Good News In Cancer

Bob Riter is the retired Executive Director of the Cancer Resource Center. His articles about living with cancer appeared regularly in the Ithaca Journal and on OncoLink. He can be reached at bobriter@gmail.com.

A collection of Bob’s columns, When Your Life is Touched by Cancer: Practical Advice and Insights for Patients, Professionals, and Those Who Care, is available in bookstores nationwide and through online retailers such as Amazon and Barnes & Noble. All royalties from the sale of the book come to the Cancer Resource Center.

A woman recently stopped me to say that some of my columns were depressing and I should try hard to be more upbeat.

I replied that a column written about cancer has to include some sadness and pain if it’s going to be honest.

But I decided to challenge myself and write only positive thoughts in this week’s column. Here goes:

Health professionals who work regularly with cancer patients are some of the best and most caring people you’ll ever meet.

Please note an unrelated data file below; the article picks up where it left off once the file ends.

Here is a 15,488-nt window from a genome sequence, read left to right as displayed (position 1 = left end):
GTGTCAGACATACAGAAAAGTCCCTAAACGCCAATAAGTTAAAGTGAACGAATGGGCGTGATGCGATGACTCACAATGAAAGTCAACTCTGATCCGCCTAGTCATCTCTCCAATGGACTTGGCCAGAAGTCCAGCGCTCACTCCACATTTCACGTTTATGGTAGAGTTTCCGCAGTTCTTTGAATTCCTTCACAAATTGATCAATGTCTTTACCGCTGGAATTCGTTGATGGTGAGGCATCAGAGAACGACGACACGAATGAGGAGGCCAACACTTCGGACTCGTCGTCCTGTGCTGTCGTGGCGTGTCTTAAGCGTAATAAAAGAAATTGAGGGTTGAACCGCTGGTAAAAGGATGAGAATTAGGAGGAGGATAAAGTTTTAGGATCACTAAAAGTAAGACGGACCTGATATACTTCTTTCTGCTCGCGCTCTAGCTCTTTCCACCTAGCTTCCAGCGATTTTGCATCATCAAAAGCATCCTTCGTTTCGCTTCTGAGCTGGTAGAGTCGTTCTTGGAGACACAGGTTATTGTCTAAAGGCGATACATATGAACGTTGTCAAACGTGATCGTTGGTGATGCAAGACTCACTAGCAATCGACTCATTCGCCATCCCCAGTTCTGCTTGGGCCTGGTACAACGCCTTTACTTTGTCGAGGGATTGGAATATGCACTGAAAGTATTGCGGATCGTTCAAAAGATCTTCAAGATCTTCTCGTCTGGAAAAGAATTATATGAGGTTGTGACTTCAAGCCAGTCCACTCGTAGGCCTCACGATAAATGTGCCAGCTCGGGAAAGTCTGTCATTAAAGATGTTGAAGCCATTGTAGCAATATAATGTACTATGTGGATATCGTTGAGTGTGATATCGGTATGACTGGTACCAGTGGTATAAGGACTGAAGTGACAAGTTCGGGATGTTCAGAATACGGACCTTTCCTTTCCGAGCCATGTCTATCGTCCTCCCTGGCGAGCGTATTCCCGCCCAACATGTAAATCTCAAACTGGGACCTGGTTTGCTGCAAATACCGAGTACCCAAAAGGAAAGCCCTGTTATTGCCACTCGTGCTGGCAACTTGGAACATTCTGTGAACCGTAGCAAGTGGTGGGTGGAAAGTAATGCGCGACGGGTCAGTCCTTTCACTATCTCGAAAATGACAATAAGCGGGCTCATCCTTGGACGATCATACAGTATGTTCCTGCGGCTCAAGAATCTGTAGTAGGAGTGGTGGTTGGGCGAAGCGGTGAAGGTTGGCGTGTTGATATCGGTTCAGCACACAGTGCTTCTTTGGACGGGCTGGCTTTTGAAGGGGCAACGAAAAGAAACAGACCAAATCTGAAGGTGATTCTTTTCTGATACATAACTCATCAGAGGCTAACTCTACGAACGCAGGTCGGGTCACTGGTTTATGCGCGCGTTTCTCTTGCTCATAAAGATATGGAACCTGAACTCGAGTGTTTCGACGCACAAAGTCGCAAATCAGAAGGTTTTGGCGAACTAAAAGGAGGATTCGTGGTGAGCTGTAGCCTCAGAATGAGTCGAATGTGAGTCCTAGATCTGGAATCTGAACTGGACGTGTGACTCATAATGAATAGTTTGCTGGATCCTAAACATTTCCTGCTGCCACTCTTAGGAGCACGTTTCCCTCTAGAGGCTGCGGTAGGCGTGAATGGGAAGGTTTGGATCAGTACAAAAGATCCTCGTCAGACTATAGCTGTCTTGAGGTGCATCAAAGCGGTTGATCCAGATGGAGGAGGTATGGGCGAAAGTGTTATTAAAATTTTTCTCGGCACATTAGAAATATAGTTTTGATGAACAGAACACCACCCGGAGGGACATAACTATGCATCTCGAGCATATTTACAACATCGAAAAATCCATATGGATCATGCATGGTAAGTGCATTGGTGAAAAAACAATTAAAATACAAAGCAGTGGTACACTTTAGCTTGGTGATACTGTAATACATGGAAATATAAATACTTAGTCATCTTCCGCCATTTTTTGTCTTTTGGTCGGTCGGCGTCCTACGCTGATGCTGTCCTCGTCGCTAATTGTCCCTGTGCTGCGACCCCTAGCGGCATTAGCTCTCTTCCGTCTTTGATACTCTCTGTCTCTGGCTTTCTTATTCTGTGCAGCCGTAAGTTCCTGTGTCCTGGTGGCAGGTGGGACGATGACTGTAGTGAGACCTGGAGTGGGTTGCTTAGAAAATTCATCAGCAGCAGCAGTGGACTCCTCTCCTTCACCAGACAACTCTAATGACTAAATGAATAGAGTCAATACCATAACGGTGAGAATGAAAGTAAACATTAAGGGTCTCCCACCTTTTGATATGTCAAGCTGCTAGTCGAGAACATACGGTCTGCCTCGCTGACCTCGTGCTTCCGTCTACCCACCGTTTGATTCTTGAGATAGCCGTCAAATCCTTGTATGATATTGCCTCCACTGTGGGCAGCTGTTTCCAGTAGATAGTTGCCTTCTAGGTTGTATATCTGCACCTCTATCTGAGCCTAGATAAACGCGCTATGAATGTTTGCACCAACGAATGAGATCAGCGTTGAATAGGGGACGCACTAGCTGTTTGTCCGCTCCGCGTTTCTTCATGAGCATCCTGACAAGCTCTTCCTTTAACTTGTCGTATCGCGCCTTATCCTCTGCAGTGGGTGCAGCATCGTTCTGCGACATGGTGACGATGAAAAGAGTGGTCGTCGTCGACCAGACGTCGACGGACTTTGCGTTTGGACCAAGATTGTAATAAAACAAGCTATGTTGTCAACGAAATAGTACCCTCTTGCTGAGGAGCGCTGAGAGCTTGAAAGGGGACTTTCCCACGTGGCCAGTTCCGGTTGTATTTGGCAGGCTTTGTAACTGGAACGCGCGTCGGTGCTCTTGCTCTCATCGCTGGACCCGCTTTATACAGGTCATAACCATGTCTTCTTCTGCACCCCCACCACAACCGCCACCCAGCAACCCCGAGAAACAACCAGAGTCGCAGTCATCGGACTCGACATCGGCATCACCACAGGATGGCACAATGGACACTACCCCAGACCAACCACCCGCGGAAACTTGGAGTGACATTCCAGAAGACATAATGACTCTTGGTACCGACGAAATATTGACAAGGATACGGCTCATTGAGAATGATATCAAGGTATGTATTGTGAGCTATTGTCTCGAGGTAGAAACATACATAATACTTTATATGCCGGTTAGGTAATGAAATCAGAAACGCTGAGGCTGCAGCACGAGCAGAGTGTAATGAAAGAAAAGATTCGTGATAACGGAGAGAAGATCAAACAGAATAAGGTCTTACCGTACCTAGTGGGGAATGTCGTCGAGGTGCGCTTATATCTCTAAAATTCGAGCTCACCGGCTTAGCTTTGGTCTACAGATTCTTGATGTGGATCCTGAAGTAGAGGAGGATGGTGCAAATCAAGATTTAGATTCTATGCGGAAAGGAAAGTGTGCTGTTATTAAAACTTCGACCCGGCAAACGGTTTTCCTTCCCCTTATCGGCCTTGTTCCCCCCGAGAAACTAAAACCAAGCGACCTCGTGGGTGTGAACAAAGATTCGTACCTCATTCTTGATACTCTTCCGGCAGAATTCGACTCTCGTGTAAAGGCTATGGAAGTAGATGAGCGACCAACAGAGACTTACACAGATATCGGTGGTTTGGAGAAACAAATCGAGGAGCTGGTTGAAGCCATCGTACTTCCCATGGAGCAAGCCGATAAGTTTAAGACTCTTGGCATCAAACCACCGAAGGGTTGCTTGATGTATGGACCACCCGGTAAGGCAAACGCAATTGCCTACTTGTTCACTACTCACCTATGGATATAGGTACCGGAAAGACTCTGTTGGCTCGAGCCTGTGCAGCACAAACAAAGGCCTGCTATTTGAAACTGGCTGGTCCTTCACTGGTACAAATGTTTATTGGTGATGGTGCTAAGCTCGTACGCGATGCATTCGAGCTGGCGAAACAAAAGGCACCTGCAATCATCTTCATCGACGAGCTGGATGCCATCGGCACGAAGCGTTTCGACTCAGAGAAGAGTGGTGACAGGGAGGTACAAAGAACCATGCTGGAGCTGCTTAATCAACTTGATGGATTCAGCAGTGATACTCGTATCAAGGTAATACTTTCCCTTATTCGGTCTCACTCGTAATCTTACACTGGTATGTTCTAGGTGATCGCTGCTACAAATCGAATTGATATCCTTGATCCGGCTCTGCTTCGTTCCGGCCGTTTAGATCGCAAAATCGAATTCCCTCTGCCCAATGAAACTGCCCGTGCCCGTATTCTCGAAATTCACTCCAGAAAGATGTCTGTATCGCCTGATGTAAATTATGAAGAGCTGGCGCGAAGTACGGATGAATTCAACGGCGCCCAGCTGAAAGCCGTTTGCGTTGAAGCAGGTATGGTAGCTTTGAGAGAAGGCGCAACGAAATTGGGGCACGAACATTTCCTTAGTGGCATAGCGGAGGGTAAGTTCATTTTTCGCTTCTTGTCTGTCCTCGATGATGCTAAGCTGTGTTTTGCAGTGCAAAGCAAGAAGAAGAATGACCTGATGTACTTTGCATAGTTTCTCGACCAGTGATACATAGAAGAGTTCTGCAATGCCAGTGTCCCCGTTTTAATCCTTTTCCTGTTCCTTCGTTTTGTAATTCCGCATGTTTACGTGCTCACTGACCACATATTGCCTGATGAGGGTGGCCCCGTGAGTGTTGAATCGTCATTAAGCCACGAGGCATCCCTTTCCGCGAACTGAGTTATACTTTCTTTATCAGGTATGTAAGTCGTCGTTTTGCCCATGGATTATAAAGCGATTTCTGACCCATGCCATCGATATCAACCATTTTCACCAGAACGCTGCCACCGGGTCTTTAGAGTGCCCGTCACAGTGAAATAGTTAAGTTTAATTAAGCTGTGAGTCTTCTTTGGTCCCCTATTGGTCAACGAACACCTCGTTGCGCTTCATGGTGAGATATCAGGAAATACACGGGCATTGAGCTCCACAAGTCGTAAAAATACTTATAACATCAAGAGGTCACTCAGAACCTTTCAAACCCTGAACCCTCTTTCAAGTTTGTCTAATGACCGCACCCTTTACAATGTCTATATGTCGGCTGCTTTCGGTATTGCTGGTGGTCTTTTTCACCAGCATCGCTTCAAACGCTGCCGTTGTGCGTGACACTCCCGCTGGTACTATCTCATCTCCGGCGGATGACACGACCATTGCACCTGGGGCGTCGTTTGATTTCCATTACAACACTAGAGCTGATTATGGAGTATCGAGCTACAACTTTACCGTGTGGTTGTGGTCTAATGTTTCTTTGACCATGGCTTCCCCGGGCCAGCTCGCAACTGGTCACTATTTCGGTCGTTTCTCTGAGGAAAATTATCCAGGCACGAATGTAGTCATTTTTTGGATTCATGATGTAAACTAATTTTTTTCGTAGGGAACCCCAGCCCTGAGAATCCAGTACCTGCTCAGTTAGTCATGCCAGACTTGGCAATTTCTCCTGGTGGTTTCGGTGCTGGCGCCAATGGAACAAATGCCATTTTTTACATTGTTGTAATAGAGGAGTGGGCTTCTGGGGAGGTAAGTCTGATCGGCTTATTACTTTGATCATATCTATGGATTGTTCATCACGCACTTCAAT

In general, people are now comfortable talking openly about having cancer. I can’t imagine going through cancer and keeping it a secret (which used to be quite common).

The horrific nausea that was once associated with chemotherapy is now quite rare.

Cancer support groups provide an amazing opportunity to connect with people from all walks of life. Individuals find community in these groups.

Some cancers (e.g., testicular) are now curable even at an advanced stage.

Surgical techniques are far more refined with more attention to cosmetic results. Some cancer surgeries that were once disfiguring (e.g., neck dissections) are now hardly noticeable.

Radiation therapy is dramatically more sophisticated and precise than it used to be.

Many of the newest drugs target the underlying biology of the tumor, meaning that treatments are both more effective and less toxic.

Lung cancer rates are declining because people are smoking less.

People are often able to live with advanced cancer for many years with a surprisingly good quality of life.

Our ability to image inside the body with CT scans, MRIs and PET scans have reduced the number of surgeries that were once needed to “take a look around.”

I know so many wonderful people that, in one way or another, I’ve met because of cancer.

I’m sure that I could also write a column highlighting only the problems and challenges associated with cancer. On reflection, writing about cancer is writing about life. There is pain and there is progress. For many of us, cancer makes us appreciate what we once took for granted.


Reprinted with permission of the Ithaca Journal. 

Click here for all of Bob’s columns

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